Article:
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Richard J. Reed
and
Bruce A. Kunkel

forfurther statistical and synoptic studies to correctcurrent statistics based on erroneous maps, to clarifyremaining differences of viewpoint and to provide afuller description of various circulation features. -1first matter which requires clarification is the distribution of mean surface pressure over the Arctic Sea insummer. An early map of Baur's [11] depicted a regionof flat pressure in July with an average value near1011 mb. A later mean published by the U. S. WeatherBureau [la], based on the 40

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Auguste Gires
,
Ioulia Tchiguirinskaia
,
Daniel Schertzer
, and
Alexis Berne

rainfall fields down to drop scale using data collected by a 2D video disdrometer (2DVD) [see Kruger and Krajewski (2002) for a precise description of the device’s functioning], deployed in the Ardèche region (southeastern France) in the framework of the Hydrological Cycle in Mediterranean Experiment (HyMeX; Ducrocq et al. 2014 ), in an innovative way. Indeed, this device has been extensively used as a reference in comparison with other rainfall-measuring ones ( Krajewski et al. 2006 ; Tokay et al

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ROBERT E. HORTON

-tion as a basis for rainfall interpolation, it is of interest to determine the estent of correlation between rainfall amounts in a iven month or year and in the correspond-rainfall for the month of April at Albany, N. k., is shown graphically on Figure 3 in comparison with the mean cipitation for the precedin and following months.a given month at Albany and the w a n of the preceding and following months are as follows:Corrt~lution of eot-jicimts baticvm a q i w h irtonth a d the itwan of the pre

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Alicia R. Karspeck

This appendix derives the expected value and variance of the observational error estimator . All notation is consistent with the main body of the paper. We begin by rewriting the estimator (8) from the main text in vector form, where observed values are in a column vector and the linear matrix operator can be used to map each state-space vector into an observation space column vector. (As in the main text, denotes an ensemble average.) We will derive the moments of using the algebra

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R. A. Panofsky

386JOURNAL OF METEOROLOGYVOLUME 6OBJECTIVE WEATHER-MAP ANALYSISBy R. A. PanofskyNew York University'(Manuscript received 7 February 1949)ABSTRACTWind and pressure fields are fitted by third-degree polynomials in areas of the order of 106 square miles.Expressions involving derivatives of wind and pressure are computed and the question of computation ofgeostrophic deviations is re-examined. A method of connecting polynomials in separate areas is investigated.The following conclusions are drawn :1

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Caren Marzban
,
Scott Sandgathe
, and
Eugenia Kalnay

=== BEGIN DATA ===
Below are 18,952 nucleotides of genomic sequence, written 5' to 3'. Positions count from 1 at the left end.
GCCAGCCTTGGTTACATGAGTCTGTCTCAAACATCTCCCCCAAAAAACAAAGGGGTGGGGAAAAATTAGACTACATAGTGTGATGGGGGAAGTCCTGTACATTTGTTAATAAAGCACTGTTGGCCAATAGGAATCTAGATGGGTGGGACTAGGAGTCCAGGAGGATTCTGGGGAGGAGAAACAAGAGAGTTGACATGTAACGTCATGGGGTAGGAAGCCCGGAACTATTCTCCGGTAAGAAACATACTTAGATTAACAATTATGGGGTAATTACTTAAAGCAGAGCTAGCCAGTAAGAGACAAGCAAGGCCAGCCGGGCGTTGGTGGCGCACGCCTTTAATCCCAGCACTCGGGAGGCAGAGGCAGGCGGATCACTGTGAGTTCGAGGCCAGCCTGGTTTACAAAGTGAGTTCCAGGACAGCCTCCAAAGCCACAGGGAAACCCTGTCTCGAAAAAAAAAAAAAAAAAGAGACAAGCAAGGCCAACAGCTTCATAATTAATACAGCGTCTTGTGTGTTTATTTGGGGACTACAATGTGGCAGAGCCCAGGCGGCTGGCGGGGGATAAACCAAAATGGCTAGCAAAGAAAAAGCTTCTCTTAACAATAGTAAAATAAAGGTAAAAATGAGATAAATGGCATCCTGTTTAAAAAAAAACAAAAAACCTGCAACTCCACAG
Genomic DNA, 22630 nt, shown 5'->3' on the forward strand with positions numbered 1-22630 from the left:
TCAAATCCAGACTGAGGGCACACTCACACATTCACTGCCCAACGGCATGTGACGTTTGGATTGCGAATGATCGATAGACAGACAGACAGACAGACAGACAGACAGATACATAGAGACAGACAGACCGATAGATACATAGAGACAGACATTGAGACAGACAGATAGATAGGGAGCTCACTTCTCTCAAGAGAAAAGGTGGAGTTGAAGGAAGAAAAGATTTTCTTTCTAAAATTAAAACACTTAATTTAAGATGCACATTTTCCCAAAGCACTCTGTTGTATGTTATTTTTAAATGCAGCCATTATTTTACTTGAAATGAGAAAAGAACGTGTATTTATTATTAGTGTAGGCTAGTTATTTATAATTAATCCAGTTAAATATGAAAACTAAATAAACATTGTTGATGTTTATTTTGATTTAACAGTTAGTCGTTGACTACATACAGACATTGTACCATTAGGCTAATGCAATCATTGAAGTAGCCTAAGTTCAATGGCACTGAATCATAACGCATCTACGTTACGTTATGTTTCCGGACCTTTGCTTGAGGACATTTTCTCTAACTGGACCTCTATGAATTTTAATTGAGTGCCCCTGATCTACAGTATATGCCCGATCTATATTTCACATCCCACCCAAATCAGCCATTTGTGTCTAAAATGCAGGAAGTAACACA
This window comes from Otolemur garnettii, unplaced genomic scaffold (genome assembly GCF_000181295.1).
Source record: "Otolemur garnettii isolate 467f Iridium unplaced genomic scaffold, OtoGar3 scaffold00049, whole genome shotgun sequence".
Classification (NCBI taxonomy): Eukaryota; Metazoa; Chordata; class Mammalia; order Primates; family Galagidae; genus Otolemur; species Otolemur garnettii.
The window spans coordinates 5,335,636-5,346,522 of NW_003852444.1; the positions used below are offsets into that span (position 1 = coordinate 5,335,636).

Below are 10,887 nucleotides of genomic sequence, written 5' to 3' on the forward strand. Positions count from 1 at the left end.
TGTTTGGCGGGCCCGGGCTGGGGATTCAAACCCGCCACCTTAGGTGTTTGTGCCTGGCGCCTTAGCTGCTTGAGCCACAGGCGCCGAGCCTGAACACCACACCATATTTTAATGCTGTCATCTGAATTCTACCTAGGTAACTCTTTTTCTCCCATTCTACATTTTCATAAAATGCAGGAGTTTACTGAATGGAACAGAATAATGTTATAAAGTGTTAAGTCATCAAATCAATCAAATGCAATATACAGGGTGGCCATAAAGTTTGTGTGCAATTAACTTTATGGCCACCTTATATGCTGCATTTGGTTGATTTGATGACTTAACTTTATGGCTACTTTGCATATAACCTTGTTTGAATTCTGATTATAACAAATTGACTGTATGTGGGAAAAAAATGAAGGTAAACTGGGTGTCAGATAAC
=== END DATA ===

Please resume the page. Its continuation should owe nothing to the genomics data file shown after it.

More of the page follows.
population. a. Comparison of bias and variance With a bit of algebra, one can show where, for brevity, the dependence of the ρ quantities on the valid time T has been suppressed. This form of the equations is particularly useful, because the last term on the right-hand side of all three equations involves only ρ M evaluated at different times. The remaining terms on the right-hand side are all perfect squares, and hence nonnegative. For example, consider the first equation in (14) . The first term

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Gary L. Achtemeier

RockyMountains west of the frontal system was removed andreplaced by a smaller isosteric zone. Fro. 11. Twelve-hourly precipitation summary centered about00 GMT 12 December 1965. Values in parentheses are reportsreceived for the 6 h period after map time. Other reports are for6 h period prior to map t!me.FIG. 12. D-values of non-dimensionalized specific volume for sigma level 5, 00 GMT, 12 December 1965. Pattern comparisons between observed and variationally adjusted fields are summarized in Table

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R. T. Pierrehumbert
and
H. Yang

modest degree of smoothing, the tracer field evolving from a localizedrelease rapidly attains the form of an algebraically spreading cloud. The zonal size ofthe cloud increases linearlywith time (superdilfusively), owing to the systematic shear in the extratropical zonal jets, while the meridionalspread has the square-root-of-time increase characteristic of classical diffusion. It is argued, however, that thesmall-scale tracer structure missing from current general circulation models and from

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Vance Moyer
,
James R. Scoggins
,
Nine-Min Chou
, and
Gregory S. Wilson

gives the results of the analysis. These results are compared with those of Wilcoxand Sanders (1976), who evaluated thicknesses derivedfrom the Nimbus 5 NEMS (Nimbus E MicrowaveSpectrometer). Table 3 shows the comparisons. Notethat the layers ~re not strictly comparable because ofthe availability of data. Inspection of Table 3 showsthat the algebraic signs of the discrepancies are oppositein the two studies. We are unable to explain this disagreement. The difference probably is intrinsic

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Monique Tanguay
,
André Robert
, and
René Laprise

the followingdefinitions for the scaled wind images ( U, V) in termsof rotated (~/, -) and local Cartesian wind components(u, v): = [-sinX -cosX]u L cosX -sinXJ\v) a~, /' (6) For a polar stereographic projection, the map scalefactor rn is defined as follows: ( 1 + sinqoo) m= ( 1 + sinqo)where qOo is the latitude at which the plane of

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